Note that the method of example level 2 would be applied for each overlapping PolicyTarget instance between the two PolicyRule instances being tested by embodiments of the present invention. This detail is omitted from FIG. 2 for the sake of simplicity. In some applications, it may be suitable to halt the method when a conflict between two PolicyRule instances is identified. In other applications, it may be desirable to determine all sources of conflict between two PolicyRule instances in order to aid in addressing the separate but related problem of policy conflict resolution.

This level in the N-level policy conflict detection method of the present invention relies on a high-level, “macro” state of a ManagedObject. Every managed entity in the system can be defined as being in one of these macro states at any given time. While many such macro states could be devised and used with the present invention, it is convenient to reference the ITU X.731 standard's macro states for the sake of the present discussion. These states are shown below.

In step 220 of level 2, policies are test applied to models of the system, i.e., the policies are not applied to that actual system. Note that the policies could be applied to real system(s) without departing from the teachings of the present invention, but this is not most likely way to test apply policies. The resulting macro states from the test application are compared in this step also. Then, in step 221, a determination is made as to whether there is a difference in the resulting macro states. If the answer is yes, then there is a conflict and it is reported, in step 222, that rules A and B conflict. The flow then moves to step 212 and stops since conflict has been authoritatively determined. If the determination of step 221 is no, it doesn't authoritatively mean that there is no conflict, although conflict could be said to be less likely at this point. Without authoritative determination of policy conflict, the process continues on to level 3.

FIG. 3 shows the overall process flow of level 2 in FIG. 2, according to one embodiment of the present invention. Step 220 of FIG. 2 is expanded in FIG. 3 to include steps 301-304. The flow of FIG. 3 begins at step 301, where a conflict(s) between policy actions A and B acting on a target X are detected. In a following step, 302, models of target X are instantiated at the macro state level. That is, a simplified model of target X can be used. The initial state of these instances of the model may be, for example, an initial state, as target X would be configured in a given system which would lend itself to a priori conflict detection, or their present state in a running system, which would lend itself to real-time policy conflict detection. Note that the latter example is of significant use since conflicts may depend, in part, on the state of the target, which may change during the life of a system.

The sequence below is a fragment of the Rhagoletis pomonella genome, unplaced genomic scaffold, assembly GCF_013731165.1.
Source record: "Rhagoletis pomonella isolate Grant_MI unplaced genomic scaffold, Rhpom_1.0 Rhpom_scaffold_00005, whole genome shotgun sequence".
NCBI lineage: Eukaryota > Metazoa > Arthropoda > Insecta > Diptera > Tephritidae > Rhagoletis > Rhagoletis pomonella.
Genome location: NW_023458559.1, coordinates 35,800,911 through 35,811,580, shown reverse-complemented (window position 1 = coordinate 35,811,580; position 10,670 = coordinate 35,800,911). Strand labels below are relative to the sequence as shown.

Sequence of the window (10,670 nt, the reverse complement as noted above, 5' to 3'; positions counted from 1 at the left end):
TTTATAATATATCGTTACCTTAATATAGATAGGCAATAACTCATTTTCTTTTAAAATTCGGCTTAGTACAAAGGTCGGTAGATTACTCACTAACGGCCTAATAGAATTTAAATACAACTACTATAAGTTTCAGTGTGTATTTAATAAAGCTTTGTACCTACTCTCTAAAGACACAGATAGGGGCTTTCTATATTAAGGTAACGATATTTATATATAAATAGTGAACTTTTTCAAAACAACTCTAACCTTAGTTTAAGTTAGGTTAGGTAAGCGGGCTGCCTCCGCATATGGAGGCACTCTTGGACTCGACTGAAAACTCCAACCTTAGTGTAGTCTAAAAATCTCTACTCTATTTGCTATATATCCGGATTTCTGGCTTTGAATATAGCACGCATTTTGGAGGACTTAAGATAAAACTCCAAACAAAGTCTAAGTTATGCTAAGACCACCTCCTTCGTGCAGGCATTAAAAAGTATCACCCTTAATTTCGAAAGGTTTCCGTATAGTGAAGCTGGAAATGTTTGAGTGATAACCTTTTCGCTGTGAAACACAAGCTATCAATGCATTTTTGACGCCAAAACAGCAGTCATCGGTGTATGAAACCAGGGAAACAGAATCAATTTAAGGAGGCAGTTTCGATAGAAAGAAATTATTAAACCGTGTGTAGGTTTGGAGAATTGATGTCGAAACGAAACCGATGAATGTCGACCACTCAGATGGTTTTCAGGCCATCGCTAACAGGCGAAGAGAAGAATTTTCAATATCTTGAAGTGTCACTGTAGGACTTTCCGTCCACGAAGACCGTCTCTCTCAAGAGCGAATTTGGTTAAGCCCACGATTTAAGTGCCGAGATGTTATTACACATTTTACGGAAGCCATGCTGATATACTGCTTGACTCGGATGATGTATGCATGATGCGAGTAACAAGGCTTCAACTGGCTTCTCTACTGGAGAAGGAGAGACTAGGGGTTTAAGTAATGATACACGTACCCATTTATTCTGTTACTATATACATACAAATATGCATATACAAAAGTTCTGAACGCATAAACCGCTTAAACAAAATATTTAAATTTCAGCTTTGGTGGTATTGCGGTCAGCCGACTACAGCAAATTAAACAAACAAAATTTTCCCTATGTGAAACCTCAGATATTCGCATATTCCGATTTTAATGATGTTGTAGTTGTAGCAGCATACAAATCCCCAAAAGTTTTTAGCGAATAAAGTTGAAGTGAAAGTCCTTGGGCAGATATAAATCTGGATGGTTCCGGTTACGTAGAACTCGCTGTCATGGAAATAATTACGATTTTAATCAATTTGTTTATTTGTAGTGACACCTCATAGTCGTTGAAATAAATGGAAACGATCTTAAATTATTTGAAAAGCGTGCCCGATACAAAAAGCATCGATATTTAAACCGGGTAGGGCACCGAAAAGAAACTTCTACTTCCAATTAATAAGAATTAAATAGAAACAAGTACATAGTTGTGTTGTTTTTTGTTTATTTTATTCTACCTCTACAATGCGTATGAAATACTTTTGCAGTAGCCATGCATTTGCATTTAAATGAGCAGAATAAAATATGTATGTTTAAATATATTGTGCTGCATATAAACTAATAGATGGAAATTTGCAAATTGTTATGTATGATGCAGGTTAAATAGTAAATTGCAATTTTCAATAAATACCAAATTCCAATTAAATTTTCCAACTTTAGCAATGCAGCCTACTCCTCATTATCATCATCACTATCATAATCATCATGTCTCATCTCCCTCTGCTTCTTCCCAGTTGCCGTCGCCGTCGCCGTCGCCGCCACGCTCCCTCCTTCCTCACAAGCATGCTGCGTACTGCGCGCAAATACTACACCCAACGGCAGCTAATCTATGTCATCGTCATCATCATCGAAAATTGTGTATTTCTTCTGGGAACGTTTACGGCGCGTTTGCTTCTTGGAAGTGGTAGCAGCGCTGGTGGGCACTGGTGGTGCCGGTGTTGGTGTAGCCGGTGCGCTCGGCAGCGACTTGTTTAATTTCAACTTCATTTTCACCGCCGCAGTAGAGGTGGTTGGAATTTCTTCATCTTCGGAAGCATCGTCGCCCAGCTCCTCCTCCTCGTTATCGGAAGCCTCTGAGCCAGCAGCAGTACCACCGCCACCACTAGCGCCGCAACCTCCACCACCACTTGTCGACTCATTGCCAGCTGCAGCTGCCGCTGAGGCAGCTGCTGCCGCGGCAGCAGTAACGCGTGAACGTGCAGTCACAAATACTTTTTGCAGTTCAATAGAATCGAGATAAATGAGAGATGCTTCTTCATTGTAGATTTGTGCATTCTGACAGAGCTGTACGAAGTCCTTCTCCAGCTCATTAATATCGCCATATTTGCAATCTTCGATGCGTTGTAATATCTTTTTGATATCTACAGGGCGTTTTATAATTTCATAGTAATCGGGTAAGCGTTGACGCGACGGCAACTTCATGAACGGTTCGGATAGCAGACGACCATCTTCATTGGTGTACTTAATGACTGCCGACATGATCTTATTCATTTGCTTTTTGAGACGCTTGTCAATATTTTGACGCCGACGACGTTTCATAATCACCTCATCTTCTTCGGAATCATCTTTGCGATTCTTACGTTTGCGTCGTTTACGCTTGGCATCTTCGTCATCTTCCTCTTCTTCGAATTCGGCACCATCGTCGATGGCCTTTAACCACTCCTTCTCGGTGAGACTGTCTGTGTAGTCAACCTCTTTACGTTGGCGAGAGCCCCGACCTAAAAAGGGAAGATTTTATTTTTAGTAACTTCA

Steps 303 and 304 simulate application of the policy by employing simplified macro-level models of target X created in step 302. The simulation of application of the policy rules is much safer than actual application. Further, the use of simplified macro-level models reduces the computational complexity of these simulation steps.

The flow then moves to step 221, which compares the resulting macro states of the two model instances after the actions being tested are applied. The ITU X.731 standard “defines a systems management function which may be used by an application process in a centralized or decentralized management environment to interact for the purpose of systems management. This International Standard defines the state management function and consists of service and generic definitions. ITU X.731 provides a convenient example of macro states. The following provides information on this standard as it relates to the present invention.

Section 7.1 of the ITU X.731 standard defines the following generic X.731 state attributes:

    • Operability {enabled, disabled}: whether the device is physically installed and enabled;
    • Usage {idle, active, busy}: whether resource is actively being used by some system functionality; and
    • Administration {locked, unlocked, shutting down}: permission to use or prohibition against using, controlled from the management plane.
      These may be combined into a limited number of legal macro states. Every managed entity in the system can be defined as being in one of these states at any given time. The following are the possible combinations of values for the three state attributes:
    • Disabled, idle, locked: The resource is totally inoperable, it is not servicing any users and it is also administratively prohibited from use. To make it available for use, both management permission (an unlock operation) and some corrective action are necessary.